Aug 14, 2011 - Reinstall

Since starting at Willow Garage, I’ve learned a number of things about ROS and about how to use it efficiently, so I’m going to start re-writing all of the software on my robot from scratch. A few things I’ve learned that make me think this is a good idea:

Additionaly, the robot has a few issues that I want to address:

Step 1: Install Ubuntu

I started by buying a new CompactFlash card for my robot, so that I can keep the old OS around in case I ever need it again. Since my motherboard doesn’t support booting from USB, and I don’t have a CD drive, I set up my home network to provide the ubuntu image over the network via netboot, and proceeded to install Ubuntu 10.04.3 from that.

The first thing I wanted for development was easier remote access to the robot while I’m working on it. To that end, I picked up a newer wireless card at Defcon (Atheros AR5001X+), and installed it in place of the wireless card I had before. It uses a better driver than my previous card, so I was able to set it up so that it automatically associates with my home network when I’m at home, and creates an ad-hoc wireless network when it can’t detect my home network.

The trick to making this setup work is the roaming mode that is built into wpa_supplicant. I have my network SSIDs and passwords configured in /etc/wpa_supplicant/wpa_supplicant.conf, and I have my wlan0 interface in /etc/network/interfaces set up like this:

 auto wlan0
 iface wlan0 inet manual
    wpa-driver wext
    wpa-roam /etc/wpa_supplicant/wpa_supplicant.conf
 iface blue inet dhcp
 iface adhoc inet static
    post-up /etc/init.d/dnsmasq start
    pre-down /etc/init.d/dnsmasq stop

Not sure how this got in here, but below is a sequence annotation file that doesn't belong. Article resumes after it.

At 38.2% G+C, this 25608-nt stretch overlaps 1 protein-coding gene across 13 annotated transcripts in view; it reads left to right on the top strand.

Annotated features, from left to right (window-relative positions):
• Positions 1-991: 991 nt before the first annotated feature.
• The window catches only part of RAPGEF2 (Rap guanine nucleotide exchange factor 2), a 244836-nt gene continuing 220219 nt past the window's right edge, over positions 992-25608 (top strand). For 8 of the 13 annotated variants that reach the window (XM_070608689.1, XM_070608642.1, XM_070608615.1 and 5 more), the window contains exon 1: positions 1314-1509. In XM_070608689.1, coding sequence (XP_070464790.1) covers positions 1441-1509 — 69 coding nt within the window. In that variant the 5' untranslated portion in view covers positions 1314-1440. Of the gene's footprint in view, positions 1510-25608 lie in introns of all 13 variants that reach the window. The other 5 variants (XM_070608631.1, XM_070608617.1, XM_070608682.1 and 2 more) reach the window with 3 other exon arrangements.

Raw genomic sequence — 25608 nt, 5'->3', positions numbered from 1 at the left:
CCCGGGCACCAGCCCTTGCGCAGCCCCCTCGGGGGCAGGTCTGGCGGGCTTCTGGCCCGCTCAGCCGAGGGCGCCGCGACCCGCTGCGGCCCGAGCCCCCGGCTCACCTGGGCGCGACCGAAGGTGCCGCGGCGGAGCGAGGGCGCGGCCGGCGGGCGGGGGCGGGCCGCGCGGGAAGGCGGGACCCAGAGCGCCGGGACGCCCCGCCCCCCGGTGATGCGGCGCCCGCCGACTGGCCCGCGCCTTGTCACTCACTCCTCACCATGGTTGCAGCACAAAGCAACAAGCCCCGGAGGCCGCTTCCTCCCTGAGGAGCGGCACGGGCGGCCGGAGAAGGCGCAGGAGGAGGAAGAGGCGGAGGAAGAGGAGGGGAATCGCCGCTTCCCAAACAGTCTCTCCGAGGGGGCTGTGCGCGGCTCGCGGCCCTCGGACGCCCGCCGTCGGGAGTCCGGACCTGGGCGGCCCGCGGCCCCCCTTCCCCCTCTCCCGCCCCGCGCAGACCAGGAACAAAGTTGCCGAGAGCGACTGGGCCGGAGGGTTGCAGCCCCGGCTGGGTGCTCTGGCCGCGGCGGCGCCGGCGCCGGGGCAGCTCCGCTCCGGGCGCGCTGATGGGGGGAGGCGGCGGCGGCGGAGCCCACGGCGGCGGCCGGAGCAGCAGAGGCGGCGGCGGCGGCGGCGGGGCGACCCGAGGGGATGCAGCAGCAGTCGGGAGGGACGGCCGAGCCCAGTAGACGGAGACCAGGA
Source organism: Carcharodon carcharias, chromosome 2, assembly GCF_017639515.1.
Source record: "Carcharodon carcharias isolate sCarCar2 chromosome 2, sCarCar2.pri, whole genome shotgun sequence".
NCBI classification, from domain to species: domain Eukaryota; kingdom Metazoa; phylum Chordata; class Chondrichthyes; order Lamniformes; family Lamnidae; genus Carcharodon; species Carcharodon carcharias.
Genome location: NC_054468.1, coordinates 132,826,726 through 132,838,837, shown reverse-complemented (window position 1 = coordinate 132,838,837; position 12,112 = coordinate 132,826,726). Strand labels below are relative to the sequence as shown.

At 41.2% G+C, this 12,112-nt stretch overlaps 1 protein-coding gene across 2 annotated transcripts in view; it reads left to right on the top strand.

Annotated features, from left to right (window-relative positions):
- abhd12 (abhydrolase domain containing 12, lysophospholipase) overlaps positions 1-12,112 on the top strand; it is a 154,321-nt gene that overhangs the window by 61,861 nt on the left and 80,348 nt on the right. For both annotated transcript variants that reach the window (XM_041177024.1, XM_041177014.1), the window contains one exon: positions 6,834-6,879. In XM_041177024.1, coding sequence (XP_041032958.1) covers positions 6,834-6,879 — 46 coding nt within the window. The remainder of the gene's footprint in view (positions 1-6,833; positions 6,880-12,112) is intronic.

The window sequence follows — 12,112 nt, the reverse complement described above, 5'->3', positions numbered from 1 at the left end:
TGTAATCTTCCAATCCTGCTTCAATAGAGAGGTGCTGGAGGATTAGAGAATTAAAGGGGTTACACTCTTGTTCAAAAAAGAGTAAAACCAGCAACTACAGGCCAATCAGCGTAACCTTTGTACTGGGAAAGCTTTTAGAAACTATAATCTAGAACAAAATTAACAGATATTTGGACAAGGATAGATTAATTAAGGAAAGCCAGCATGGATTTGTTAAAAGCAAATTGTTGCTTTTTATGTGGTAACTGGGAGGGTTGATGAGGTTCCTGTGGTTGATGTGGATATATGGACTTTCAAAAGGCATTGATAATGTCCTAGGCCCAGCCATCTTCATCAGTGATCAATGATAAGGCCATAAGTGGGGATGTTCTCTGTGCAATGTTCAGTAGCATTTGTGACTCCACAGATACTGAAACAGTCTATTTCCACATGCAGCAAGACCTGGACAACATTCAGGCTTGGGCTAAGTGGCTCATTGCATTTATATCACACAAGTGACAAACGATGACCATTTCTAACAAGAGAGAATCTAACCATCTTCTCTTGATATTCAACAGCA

And my wpa_supplicant.conf looks like this (passwords and hashes stripped to protect the guilty):

ctrl_interface=DIR=/var/run/wpa_supplicant GROUP=netdev




This seems to work quite well, at least for detecting the proper network configuration to use on bootup. I’m not sure how it will do if the robot boots up in my house and then drives out of wifi range.

Note also that I have ah-hoc mode set up with a static IP address, and set up to start dnsmasq when the robot is in ad-hoc mode. This means that any client that connects to the ad-hoc network can get an IP address and resolve the DNS name of the robot and anything else on the network. It’s not perfect, but it makes connecting to the robot a lot easier. The previous OS only hosted an ad-hoc network (no automatic connection to my local wifi), and it made connecting to the robot to work possible almost anywhere.

I was really hoping that the new chipset would support starting an access point instead of ad-hoc mode, but it looks like the low-level driver settings for switching between managed mode and access point mode aren’t available to wpa_supplicant at the moment. I’ve confirmed that this card can act as an access point when using the older madwifi driver, but I think an automatic mode switch will have to wait for another day.

Now that I have wireless working, I’ve installed ROS from debian packages according to these instructions